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Film shipment got left in the sun


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#1 Alec Eagon

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Posted 01 August 2011 - 09:03 PM

Hey everyone

Really quick question. Ordered a 400ft spool of 7219 from Kodak 16mm, somebody in our house left the front door open and when UPS came my dog was going crazy, so they left the package on the front lawn and I didn't discover it until roughly 5 hours later. It got up to 75-80 or so oustide, and when I pulled the canister out of the package it was *very warm*. I acclimated it to room temp and now I have put it in a dark cooler room. I am planning on refrigerating it at about 50 tonight.

I was planning on using this fresh role for a really clean test reel. I know that drastic changes in temp can be bad....anything I should be worried about?...or am I freaking out here.

Thanks!
-Alec
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#2 K Borowski

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Posted 01 August 2011 - 09:20 PM

So it will be at 75-80° for 5 hours (22-25°C). How is that going to be, in terms of effect, any different than it being in a magazine on set for four or five hours?



You'll be fine. Even if it were taken out of the can with just the black bag to protect it will be fine. Left a 100-foot can of film in a car lastd summer, unknowingly, for better part of a MONTH (it fell out of a box with more film that got taken into the house while I was on travel).

Isolated the roll, threw it in the freezer (think it was 320 or 400D), read it after doing a clip test, and it read IDENTICALLY to the film that hadn't been baked for a month.





Now, that being said, after you've breathed a sigh of relief, I am going to have to be a bit of a buzz-kill. You mention "clean" 7219 will, by no means, be CLEAN in any way, even if you rate it at EI 250. 16mm and 500-speed will produce very grainy results, especially in 1080P HD.

I'd recommend 250 or slower with 16mm for footage that isn't noticeably grainy.



BTW, if you want to do a clip test, and the film was insured for shipping, maybe cut 4-5 feet (120-150cm) from the head of the roll and test it and get UPS to reimburse you for that cost. Ultimately, they should have known better if the package was clearly marked as containing film, and, despite my anecdotal account, I'd probably still test in this situation if it were for something important, just to have peace of mind.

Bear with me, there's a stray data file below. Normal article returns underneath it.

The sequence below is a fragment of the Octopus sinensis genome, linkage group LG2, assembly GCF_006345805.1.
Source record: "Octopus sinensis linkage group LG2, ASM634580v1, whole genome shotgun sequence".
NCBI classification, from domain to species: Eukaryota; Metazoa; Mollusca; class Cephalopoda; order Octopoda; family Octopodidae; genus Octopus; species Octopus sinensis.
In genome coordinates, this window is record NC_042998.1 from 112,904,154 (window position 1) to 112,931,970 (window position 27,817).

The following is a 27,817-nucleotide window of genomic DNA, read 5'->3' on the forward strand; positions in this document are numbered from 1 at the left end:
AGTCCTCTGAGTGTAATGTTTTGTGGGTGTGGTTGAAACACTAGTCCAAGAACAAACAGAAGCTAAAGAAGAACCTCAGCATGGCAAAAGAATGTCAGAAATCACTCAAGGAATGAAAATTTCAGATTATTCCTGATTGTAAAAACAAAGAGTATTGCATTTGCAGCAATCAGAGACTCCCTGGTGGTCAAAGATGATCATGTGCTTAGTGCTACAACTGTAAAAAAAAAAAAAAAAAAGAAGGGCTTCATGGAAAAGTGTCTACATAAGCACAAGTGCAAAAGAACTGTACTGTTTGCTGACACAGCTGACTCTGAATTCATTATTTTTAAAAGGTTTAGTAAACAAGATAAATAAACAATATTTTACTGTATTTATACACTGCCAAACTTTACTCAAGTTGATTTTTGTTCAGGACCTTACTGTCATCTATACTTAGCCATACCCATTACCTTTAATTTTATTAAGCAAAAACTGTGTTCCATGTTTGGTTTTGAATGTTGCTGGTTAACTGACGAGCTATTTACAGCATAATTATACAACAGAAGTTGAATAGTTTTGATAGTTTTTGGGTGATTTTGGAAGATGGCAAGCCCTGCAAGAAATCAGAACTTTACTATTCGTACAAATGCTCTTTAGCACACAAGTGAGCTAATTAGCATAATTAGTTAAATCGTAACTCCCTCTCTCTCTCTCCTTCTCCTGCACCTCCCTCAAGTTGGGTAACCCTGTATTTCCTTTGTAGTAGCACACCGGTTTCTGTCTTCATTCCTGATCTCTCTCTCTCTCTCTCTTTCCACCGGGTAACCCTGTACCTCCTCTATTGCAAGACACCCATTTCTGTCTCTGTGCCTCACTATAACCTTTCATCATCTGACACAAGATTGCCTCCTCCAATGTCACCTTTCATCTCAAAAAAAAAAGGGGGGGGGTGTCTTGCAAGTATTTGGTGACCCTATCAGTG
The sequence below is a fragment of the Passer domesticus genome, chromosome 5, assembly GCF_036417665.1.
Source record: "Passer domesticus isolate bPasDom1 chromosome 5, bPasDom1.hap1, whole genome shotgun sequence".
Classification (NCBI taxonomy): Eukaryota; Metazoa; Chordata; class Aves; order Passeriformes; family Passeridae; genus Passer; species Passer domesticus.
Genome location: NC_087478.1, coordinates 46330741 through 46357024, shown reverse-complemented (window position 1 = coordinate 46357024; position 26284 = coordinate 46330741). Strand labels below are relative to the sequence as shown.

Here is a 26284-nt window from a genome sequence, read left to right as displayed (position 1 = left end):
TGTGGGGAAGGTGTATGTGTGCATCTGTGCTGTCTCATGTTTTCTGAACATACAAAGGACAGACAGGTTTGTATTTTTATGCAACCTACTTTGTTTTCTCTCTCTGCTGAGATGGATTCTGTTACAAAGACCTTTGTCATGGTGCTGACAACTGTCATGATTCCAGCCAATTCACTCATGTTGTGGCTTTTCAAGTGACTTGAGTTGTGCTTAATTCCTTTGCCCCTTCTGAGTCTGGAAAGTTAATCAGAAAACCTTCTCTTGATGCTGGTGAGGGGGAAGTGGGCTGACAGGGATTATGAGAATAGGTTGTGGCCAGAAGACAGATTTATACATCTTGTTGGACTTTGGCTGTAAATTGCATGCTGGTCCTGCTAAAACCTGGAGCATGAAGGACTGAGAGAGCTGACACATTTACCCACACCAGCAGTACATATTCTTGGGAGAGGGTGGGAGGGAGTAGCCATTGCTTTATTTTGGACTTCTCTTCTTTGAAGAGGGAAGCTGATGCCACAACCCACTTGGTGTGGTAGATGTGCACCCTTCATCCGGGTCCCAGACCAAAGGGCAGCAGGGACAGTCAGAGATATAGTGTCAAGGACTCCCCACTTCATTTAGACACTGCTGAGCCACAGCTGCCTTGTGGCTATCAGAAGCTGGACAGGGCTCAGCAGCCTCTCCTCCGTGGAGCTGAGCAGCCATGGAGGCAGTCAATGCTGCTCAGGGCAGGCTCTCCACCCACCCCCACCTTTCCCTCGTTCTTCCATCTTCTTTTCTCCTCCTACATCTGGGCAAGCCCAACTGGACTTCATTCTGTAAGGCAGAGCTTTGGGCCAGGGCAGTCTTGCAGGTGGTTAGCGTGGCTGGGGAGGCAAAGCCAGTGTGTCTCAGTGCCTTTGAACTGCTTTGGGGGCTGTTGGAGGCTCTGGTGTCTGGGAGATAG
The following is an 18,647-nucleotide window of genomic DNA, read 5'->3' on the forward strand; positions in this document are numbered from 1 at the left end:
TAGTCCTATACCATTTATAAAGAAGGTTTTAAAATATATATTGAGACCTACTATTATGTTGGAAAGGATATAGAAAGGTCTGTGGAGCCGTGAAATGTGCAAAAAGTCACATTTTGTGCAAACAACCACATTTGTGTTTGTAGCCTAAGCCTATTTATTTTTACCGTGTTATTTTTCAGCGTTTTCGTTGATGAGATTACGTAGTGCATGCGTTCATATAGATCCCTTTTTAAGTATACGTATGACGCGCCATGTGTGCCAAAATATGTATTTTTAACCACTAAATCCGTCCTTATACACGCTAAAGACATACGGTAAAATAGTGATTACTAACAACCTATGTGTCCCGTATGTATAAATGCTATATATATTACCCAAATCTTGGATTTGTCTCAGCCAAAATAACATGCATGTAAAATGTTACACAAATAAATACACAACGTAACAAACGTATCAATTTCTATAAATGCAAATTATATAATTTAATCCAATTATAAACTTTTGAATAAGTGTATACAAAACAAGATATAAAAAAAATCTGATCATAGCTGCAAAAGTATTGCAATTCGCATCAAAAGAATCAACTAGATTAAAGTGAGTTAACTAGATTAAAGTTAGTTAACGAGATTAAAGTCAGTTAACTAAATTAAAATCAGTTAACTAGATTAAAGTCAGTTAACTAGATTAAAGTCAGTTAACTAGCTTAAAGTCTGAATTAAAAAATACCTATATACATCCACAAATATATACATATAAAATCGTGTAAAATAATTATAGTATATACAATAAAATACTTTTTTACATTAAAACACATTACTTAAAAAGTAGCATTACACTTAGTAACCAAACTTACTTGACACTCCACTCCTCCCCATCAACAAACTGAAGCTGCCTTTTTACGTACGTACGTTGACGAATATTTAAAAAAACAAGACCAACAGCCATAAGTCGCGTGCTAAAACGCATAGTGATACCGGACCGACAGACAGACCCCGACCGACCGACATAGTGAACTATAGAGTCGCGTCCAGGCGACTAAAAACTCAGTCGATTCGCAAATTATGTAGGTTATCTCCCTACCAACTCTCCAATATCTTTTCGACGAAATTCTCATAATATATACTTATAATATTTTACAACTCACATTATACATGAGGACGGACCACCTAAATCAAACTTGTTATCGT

Unless there is a huge time crunch, I always try to shoot some sort of test with each new emulsion batch I work with.
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#3 Alec Eagon

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Posted 01 August 2011 - 09:59 PM

So it will be at 75-80° for 5 hours (22-25°C). How is that going to be, in terms of effect, any different than it being in a magazine on set for four or five hours?



You'll be fine. Even if it were taken out of the can with just the black bag to protect it will be fine. Left a 100-foot can of film in a car lastd summer, unknowingly, for better part of a MONTH (it fell out of a box with more film that got taken into the house while I was on travel).

Isolated the roll, threw it in the freezer (think it was 320 or 400D), read it after doing a clip test, and it read IDENTICALLY to the film that hadn't been baked for a month.





Now, that being said, after you've breathed a sigh of relief, I am going to have to be a bit of a buzz-kill. You mention "clean" 7219 will, by no means, be CLEAN in any way, even if you rate it at EI 250. 16mm and 500-speed will produce very grainy results, especially in 1080P HD.

I'd recommend 250 or slower with 16mm for footage that isn't noticeably grainy.



BTW, if you want to do a clip test, and the film was insured for shipping, maybe cut 4-5 feet (120-150cm) from the head of the roll and test it and get UPS to reimburse you for that cost. Ultimately, they should have known better if the package was clearly marked as containing film, and, despite my anecdotal account, I'd probably still test in this situation if it were for something important, just to have peace of mind.


Unless there is a huge time crunch, I always try to shoot some sort of test with each new emulsion batch I work with.



hey thanks a ton for the quick response. that eased definitely eased my fears a bit.
ya in terms of "clean" I am more referring to fog and color corruption than grain. The grainy 500t is what I am going for with this project...gonna be in a ton of mixed light scenarios, so the rougher look will be fine.
Thanks again!
-Al
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#4 Will Montgomery

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Posted 02 August 2011 - 09:42 AM

75-80 degrees? Brrrrrrrrr! We're headed to 110 this week in Dallas.
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Aerial Filmworks

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Broadcast Solutions Inc

Rig Wheels Passport

Media Blackout - Custom Cables and AKS

CineLab

Wooden Camera

Glidecam

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